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Allowing a Mideast Conference at Georgetown
Eric Adler and Jack Langer disparaged the International Solidarity Movement (ISM), a movement that I co-founded in the spring of 2001 in the occupied territories of the West Bank, the Gaza Strip and East Jerusalem to help draw attention to the human rights abuses suffered by Palestinians as a result of Israel's occupation. The ISM also is a resource for Palestinian nonviolent resistance to the occupation. The ISM believes that average civilians can bring about change, and it tries to unite Palestinians, Israelis and other people in nonviolent resistance to Israel's occupation policies.
When I "acknowledged" that the ISM "cooperates with Hamas, the Palestinian Islamic Jihad and the Popular Front for the Liberation of Palestine," I was offering concrete examples of the ways in which these groups were engaging in nonviolent resistance.
Both the ISM and the Palestine Solidarity Movement advocate nonviolent resistance to Israel's human rights abuses -- the ISM through organized action in the occupied territories and the PSM by promoting international divestment from companies that profit from occupation.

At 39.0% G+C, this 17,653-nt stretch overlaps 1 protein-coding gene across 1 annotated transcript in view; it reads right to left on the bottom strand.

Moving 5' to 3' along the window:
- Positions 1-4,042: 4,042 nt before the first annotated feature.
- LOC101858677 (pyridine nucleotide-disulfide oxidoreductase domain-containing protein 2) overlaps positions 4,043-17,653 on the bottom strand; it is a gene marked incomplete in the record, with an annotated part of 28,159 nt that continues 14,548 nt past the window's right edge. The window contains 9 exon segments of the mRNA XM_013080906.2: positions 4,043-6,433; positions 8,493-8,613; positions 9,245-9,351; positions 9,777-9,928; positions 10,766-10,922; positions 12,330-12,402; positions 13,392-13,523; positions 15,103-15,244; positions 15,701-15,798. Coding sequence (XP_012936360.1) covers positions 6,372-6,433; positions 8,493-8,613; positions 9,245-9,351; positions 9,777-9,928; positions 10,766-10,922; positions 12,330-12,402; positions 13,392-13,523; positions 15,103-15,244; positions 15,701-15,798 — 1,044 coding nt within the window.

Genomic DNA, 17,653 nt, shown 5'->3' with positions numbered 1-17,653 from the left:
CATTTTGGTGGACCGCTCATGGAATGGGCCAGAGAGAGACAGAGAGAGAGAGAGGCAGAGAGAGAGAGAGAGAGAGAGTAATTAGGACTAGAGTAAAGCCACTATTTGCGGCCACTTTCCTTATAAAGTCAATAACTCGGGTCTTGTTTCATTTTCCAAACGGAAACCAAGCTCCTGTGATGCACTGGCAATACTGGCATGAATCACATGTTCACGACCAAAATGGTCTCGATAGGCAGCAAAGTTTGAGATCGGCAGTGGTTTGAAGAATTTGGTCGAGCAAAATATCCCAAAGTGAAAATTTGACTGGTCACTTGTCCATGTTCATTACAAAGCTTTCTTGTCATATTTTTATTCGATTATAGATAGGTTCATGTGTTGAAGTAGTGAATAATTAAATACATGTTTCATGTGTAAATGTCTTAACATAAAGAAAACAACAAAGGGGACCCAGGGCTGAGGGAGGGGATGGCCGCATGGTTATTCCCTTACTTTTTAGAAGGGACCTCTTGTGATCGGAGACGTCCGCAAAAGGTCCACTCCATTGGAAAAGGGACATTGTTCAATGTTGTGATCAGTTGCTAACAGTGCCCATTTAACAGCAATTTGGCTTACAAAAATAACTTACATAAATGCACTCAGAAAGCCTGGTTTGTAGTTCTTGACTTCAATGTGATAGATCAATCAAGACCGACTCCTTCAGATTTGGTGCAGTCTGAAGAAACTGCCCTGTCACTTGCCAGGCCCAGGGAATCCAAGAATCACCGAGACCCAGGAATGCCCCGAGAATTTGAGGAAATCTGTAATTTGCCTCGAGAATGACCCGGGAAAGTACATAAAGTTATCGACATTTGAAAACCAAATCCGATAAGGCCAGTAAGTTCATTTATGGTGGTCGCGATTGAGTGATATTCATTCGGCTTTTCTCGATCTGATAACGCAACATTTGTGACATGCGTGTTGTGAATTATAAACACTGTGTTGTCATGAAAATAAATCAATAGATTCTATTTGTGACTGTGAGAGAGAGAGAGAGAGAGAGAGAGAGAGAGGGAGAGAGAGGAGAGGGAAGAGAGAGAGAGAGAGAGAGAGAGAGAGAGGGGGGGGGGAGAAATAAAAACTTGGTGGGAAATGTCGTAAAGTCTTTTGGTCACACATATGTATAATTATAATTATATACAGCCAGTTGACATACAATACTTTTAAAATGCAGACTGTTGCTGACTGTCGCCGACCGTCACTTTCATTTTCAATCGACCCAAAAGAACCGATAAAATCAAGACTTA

The piece about the Palestine Solidarity Movement (PSM) conference that starts today at Georgetown University was misleading. PSM's organizers are people of all faiths and backgrounds. Many are Jews.
The PSM's Web site condemns racism and discrimination. Its FAQ page says, "The PSM does not support or endorse terrorism." The FBI does not consider the PSM to be a terrorist organization; nor does any other government agency.
The Close to Home commentary was nothing more than an attempt to stop Americans from hearing our message.
The writer is an organizer of the PSM conference at Georgetown University.